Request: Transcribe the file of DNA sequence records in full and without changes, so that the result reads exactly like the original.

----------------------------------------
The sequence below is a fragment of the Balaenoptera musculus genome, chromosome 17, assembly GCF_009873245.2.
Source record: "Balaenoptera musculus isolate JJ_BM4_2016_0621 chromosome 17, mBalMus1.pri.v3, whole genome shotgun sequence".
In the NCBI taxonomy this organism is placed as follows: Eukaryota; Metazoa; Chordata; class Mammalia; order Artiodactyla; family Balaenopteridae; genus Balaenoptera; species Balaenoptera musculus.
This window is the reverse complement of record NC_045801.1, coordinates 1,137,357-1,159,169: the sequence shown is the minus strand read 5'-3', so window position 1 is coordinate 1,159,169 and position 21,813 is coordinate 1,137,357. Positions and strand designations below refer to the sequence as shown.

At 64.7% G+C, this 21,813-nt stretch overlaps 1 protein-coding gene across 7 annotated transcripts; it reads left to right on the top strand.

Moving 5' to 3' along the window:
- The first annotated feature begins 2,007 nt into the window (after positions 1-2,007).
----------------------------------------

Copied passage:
The sequence below is a fragment of the Balaenoptera musculus genome, chromosome 17, assembly GCF_009873245.2.
Source record: "Balaenoptera musculus isolate JJ_BM4_2016_0621 chromosome 17, mBalMus1.pri.v3, whole genome shotgun sequence".
In the NCBI taxonomy this organism is placed as follows: Eukaryota; Metazoa; Chordata; class Mammalia; order Artiodactyla; family Balaenopteridae; genus Balaenoptera; species Balaenoptera musculus.
This window is the reverse complement of record NC_045801.1, coordinates 1,137,357-1,159,169: the sequence shown is the minus strand read 5'-3', so window position 1 is coordinate 1,159,169 and position 21,813 is coordinate 1,137,357. Positions and strand designations below refer to the sequence as shown.

At 64.7% G+C, this 21,813-nt stretch overlaps 1 protein-coding gene across 7 annotated transcripts; it reads left to right on the top strand.

Moving 5' to 3' along the window:
- The first annotated feature begins 2,007 nt into the window (after positions 1-2,007).